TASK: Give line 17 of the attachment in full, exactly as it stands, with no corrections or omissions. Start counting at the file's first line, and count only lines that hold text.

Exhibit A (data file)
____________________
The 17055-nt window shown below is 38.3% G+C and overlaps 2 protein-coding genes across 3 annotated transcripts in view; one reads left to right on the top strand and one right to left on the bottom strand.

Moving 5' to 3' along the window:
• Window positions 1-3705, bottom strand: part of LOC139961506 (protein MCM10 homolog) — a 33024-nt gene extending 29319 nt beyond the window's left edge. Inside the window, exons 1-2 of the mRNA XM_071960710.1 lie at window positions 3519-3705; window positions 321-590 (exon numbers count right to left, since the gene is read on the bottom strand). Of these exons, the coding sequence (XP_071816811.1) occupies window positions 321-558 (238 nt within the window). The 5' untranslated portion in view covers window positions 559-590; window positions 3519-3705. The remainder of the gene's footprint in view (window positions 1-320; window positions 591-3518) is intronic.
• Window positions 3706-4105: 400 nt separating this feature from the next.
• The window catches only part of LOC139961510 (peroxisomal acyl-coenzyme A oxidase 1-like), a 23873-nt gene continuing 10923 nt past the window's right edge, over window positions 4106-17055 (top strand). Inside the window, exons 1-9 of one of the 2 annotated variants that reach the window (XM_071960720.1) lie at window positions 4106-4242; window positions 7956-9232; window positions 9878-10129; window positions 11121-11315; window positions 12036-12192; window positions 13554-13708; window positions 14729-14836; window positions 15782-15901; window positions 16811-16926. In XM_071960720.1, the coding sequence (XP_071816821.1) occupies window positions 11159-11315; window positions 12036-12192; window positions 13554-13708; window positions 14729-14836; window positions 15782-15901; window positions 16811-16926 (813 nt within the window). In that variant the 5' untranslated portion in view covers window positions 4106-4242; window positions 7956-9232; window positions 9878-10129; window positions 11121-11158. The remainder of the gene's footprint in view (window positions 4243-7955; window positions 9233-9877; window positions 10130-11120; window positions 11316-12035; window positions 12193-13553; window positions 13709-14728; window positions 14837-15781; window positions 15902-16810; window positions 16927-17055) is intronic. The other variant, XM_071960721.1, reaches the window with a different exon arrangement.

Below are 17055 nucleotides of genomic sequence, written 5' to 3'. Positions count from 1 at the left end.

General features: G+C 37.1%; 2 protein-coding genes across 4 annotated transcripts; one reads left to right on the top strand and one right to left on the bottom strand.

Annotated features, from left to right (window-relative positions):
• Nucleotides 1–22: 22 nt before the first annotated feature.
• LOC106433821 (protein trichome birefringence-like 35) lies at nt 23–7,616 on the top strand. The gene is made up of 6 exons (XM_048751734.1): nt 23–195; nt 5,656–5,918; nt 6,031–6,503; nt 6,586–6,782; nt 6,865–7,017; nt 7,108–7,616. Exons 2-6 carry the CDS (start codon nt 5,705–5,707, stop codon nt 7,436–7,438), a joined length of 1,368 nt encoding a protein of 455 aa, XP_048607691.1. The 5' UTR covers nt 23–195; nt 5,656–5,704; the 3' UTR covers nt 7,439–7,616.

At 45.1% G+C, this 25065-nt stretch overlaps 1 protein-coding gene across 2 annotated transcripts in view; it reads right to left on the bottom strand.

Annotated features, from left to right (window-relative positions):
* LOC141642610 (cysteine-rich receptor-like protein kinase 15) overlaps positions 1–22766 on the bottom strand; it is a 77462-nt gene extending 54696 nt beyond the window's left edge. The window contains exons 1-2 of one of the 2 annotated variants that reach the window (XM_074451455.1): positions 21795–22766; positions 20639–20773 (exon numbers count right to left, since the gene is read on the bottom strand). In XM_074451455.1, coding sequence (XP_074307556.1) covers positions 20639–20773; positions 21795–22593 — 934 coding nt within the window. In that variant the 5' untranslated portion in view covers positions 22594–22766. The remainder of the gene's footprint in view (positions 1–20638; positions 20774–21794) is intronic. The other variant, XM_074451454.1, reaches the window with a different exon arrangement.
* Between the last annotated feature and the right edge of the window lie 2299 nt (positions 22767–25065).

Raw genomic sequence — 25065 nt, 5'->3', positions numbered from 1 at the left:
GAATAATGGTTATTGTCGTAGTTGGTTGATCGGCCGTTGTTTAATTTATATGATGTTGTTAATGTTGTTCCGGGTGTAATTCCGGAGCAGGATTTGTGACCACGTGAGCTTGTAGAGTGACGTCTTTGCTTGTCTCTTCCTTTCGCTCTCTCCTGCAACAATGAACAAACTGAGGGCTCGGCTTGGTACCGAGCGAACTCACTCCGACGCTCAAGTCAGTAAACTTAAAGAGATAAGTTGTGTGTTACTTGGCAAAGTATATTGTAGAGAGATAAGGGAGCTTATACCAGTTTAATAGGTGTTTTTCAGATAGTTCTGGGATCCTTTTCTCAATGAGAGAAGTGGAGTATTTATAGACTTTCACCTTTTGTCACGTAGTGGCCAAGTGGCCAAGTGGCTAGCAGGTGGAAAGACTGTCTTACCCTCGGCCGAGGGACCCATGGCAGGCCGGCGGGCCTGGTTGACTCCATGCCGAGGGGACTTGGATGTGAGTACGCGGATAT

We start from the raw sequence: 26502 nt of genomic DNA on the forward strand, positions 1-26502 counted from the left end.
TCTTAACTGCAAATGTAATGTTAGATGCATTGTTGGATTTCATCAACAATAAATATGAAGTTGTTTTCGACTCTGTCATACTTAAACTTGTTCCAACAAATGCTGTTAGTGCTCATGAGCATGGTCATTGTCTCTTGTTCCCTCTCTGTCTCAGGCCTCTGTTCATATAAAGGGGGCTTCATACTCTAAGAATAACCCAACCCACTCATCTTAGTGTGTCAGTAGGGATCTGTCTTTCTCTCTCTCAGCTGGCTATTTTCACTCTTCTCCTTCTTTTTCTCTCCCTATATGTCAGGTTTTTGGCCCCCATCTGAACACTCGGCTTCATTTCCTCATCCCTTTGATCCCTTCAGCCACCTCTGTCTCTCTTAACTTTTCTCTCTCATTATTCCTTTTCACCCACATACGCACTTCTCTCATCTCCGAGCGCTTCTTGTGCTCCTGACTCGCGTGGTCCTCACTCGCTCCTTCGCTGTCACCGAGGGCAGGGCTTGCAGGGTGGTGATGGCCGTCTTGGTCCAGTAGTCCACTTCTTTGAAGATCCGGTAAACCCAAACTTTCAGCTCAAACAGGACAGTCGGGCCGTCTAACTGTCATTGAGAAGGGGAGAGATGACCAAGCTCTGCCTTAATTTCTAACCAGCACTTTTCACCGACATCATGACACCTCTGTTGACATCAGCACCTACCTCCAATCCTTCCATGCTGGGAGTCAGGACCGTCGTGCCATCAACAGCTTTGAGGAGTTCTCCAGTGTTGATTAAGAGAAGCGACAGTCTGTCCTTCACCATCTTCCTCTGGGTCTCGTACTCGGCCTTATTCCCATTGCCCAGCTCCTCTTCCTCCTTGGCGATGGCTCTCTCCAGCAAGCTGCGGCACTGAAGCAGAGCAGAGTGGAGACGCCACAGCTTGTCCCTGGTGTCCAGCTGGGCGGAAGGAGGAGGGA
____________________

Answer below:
We start from the raw sequence: 26502 nt of genomic DNA on the forward strand, positions 1-26502 counted from the left end.